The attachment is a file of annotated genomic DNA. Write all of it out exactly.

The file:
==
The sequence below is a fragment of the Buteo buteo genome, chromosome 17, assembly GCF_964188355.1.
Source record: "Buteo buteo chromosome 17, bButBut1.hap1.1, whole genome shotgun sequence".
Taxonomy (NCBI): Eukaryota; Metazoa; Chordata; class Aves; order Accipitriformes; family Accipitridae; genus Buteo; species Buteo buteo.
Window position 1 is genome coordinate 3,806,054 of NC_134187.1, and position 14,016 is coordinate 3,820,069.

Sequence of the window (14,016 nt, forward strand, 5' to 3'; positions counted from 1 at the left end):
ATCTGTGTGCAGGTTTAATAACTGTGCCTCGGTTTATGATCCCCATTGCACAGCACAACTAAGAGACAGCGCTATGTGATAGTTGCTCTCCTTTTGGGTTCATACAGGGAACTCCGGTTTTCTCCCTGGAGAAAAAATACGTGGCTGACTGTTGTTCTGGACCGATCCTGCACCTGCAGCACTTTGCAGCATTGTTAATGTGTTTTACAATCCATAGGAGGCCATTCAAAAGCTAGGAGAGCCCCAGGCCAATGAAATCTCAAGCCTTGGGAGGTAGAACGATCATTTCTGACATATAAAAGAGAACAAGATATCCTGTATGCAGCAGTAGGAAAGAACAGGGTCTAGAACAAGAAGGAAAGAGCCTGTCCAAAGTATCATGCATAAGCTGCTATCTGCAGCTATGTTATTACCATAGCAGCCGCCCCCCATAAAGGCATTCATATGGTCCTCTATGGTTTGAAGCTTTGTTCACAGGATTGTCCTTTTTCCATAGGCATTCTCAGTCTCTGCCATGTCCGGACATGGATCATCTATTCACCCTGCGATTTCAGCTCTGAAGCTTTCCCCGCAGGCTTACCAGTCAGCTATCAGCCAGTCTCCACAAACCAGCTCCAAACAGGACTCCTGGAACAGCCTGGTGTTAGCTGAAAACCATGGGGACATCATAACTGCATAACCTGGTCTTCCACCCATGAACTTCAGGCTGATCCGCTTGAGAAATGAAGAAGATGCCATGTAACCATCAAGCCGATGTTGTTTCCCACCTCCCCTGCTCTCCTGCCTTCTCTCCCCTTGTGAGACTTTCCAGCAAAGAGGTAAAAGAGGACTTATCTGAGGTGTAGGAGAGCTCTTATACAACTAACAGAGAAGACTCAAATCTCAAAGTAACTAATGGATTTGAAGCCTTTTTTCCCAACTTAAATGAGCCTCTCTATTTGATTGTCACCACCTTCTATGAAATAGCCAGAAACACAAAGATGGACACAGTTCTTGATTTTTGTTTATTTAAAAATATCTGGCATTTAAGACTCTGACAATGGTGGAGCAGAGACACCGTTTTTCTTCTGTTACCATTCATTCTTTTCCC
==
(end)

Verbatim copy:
The sequence below is a fragment of the Buteo buteo genome, chromosome 17, assembly GCF_964188355.1.
Source record: "Buteo buteo chromosome 17, bButBut1.hap1.1, whole genome shotgun sequence".
Taxonomy (NCBI): Eukaryota; Metazoa; Chordata; class Aves; order Accipitriformes; family Accipitridae; genus Buteo; species Buteo buteo.
Window position 1 is genome coordinate 3,806,054 of NC_134187.1, and position 14,016 is coordinate 3,820,069.

Sequence of the window (14,016 nt, forward strand, 5' to 3'; positions counted from 1 at the left end):
ATCTGTGTGCAGGTTTAATAACTGTGCCTCGGTTTATGATCCCCATTGCACAGCACAACTAAGAGACAGCGCTATGTGATAGTTGCTCTCCTTTTGGGTTCATACAGGGAACTCCGGTTTTCTCCCTGGAGAAAAAATACGTGGCTGACTGTTGTTCTGGACCGATCCTGCACCTGCAGCACTTTGCAGCATTGTTAATGTGTTTTACAATCCATAGGAGGCCATTCAAAAGCTAGGAGAGCCCCAGGCCAATGAAATCTCAAGCCTTGGGAGGTAGAACGATCATTTCTGACATATAAAAGAGAACAAGATATCCTGTATGCAGCAGTAGGAAAGAACAGGGTCTAGAACAAGAAGGAAAGAGCCTGTCCAAAGTATCATGCATAAGCTGCTATCTGCAGCTATGTTATTACCATAGCAGCCGCCCCCCATAAAGGCATTCATATGGTCCTCTATGGTTTGAAGCTTTGTTCACAGGATTGTCCTTTTTCCATAGGCATTCTCAGTCTCTGCCATGTCCGGACATGGATCATCTATTCACCCTGCGATTTCAGCTCTGAAGCTTTCCCCGCAGGCTTACCAGTCAGCTATCAGCCAGTCTCCACAAACCAGCTCCAAACAGGACTCCTGGAACAGCCTGGTGTTAGCTGAAAACCATGGGGACATCATAACTGCATAACCTGGTCTTCCACCCATGAACTTCAGGCTGATCCGCTTGAGAAATGAAGAAGATGCCATGTAACCATCAAGCCGATGTTGTTTCCCACCTCCCCTGCTCTCCTGCCTTCTCTCCCCTTGTGAGACTTTCCAGCAAAGAGGTAAAAGAGGACTTATCTGAGGTGTAGGAGAGCTCTTATACAACTAACAGAGAAGACTCAAATCTCAAAGTAACTAATGGATTTGAAGCCTTTTTTCCCAACTTAAATGAGCCTCTCTATTTGATTGTCACCACCTTCTATGAAATAGCCAGAAACACAAAGATGGACACAGTTCTTGATTTTTGTTTATTTAAAAATATCTGGCATTTAAGACTCTGACAATGGTGGAGCAGAGACACCGTTTTTCTTCTGTTACCATTCATTCTTTTCCC